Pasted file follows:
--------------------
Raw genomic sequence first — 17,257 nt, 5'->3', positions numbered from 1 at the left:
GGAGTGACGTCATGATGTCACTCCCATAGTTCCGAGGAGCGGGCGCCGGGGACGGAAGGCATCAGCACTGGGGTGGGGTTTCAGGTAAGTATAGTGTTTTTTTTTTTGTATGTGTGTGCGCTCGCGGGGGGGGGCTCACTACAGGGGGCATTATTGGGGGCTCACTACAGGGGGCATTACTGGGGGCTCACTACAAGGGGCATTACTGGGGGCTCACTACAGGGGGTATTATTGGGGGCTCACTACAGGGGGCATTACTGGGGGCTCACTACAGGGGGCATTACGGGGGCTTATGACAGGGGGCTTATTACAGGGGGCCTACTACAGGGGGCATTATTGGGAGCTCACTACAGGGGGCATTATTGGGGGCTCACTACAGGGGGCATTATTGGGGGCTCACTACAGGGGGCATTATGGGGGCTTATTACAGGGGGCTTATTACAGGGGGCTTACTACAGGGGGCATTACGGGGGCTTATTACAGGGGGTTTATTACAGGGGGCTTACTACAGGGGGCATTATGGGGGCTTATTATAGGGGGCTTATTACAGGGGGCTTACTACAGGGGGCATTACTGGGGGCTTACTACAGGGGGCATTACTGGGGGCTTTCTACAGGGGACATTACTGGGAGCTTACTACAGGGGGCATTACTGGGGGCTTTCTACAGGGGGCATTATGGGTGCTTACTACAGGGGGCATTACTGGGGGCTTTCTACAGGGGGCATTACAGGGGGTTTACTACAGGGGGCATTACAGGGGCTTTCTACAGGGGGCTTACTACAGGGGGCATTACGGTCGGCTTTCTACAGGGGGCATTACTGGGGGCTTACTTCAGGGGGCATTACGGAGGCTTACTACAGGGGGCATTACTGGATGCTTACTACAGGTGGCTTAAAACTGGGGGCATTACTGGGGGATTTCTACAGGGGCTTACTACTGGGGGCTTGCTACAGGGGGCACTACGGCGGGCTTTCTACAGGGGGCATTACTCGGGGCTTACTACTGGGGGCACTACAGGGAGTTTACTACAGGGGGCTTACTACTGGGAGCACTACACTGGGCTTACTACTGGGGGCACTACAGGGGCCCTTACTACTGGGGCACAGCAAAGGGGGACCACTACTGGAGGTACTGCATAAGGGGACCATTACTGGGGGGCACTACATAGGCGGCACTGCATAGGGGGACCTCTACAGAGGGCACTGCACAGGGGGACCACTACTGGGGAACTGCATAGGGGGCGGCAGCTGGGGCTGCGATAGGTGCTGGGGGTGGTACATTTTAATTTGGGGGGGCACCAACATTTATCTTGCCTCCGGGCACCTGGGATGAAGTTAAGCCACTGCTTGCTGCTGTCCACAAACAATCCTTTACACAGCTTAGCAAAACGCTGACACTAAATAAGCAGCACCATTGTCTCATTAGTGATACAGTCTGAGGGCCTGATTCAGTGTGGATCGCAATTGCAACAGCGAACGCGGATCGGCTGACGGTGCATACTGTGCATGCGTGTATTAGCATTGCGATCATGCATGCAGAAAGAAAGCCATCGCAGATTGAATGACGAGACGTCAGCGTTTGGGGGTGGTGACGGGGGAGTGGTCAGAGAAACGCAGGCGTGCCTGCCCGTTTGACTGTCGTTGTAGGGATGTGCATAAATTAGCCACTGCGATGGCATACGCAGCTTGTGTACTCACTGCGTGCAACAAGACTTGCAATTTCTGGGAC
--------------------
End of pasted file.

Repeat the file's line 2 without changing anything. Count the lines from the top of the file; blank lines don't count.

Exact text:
GGAGTGACGTCATGATGTCACTCCCATAGTTCCGAGGAGCGGGCGCCGGGGACGGAAGGCATCAGCACTGGGGTGGGGTTTCAGGTAAGTATAGTGTTTTTTTTTTTGTATGTGTGTGCGCTCGCGGGGGGGGGCTCACTACAGGGGGCATTATTGGGGGCTCACTACAGGGGGCATTACTGGGGGCTCACTACAAGGGGCATTACTGGGGGCTCACTACAGGGGGTATTATTGGGGGCTCACTACAGGGGGCATTACTGGGGGCTCACTACAGGGGGCATTACGGGGGCTTATGACAGGGGGCTTATTACAGGGGGCCTACTACAGGGGGCATTATTGGGAGCTCACTACAGGGGGCATTATTGGGGGCTCACTACAGGGGGCATTATTGGGGGCTCACTACAGGGGGCATTATGGGGGCTTATTACAGGGGGCTTATTACAGGGGGCTTACTACAGGGGGCATTACGGGGGCTTATTACAGGGGGTTTATTACAGGGGGCTTACTACAGGGGGCATTATGGGGGCTTATTATAGGGGGCTTATTACAGGGGGCTTACTACAGGGGGCATTACTGGGGGCTTACTACAGGGGGCATTACTGGGGGCTTTCTACAGGGGACATTACTGGGAGCTTACTACAGGGGGCATTACTGGGGGCTTTCTACAGGGGGCATTATGGGTGCTTACTACAGGGGGCATTACTGGGGGCTTTCTACAGGGGGCATTACAGGGGGTTTACTACAGGGGGCATTACAGGGGCTTTCTACAGGGGGCTTACTACAGGGGGCATTACGGTCGGCTTTCTACAGGGGGCATTACTGGGGGCTTACTTCAGGGGGCATTACGGAGGCTTACTACAGGGGGCATTACTGGATGCTTACTACAGGTGGCTTAAAACTGGGGGCATTACTGGGGGATTTCTACAGGGGCTTACTACTGGGGGCTTGCTACAGGGGGCACTACGGCGGGCTTTCTACAGGGGGCATTACTCGGGGCTTACTACTGGGGGCACTACAGGGAGTTTACTACAGGGGGCTTACTACTGGGAGCACTACACTGGGCTTACTACTGGGGGCACTACAGGGGCCCTTACTACTGGGGCACAGCAAAGGGGGACCACTACTGGAGGTACTGCATAAGGGGACCATTACTGGGGGGCACTACATAGGCGGCACTGCATAGGGGGACCTCTACAGAGGGCACTGCACAGGGGGACCACTACTGGGGAACTGCATAGGGGGCGGCAGCTGGGGCTGCGATAGGTGCTGGGGGTGGTACATTTTAATTTGGGGGGGCACCAACATTTATCTTGCCTCCGGGCACCTGGGATGAAGTTAAGCCACTGCTTGCTGCTGTCCACAAACAATCCTTTACACAGCTTAGCAAAACGCTGACACTAAATAAGCAGCACCATTGTCTCATTAGTGATACAGTCTGAGGGCCTGATTCAGTGTGGATCGCAATTGCAACAGCGAACGCGGATCGGCTGACGGTGCATACTGTGCATGCGTGTATTAGCATTGCGATCATGCATGCAGAAAGAAAGCCATCGCAGATTGAATGACGAGACGTCAGCGTTTGGGGGTGGTGACGGGGGAGTGGTCAGAGAAACGCAGGCGTGCCTGCCCGTTTGACTGTCGTTGTAGGGATGTGCATAAATTAGCCACTGCGATGGCATACGCAGCTTGTGTACTCACTGCGTGCAACAAGACTTGCAATTTCTGGGAC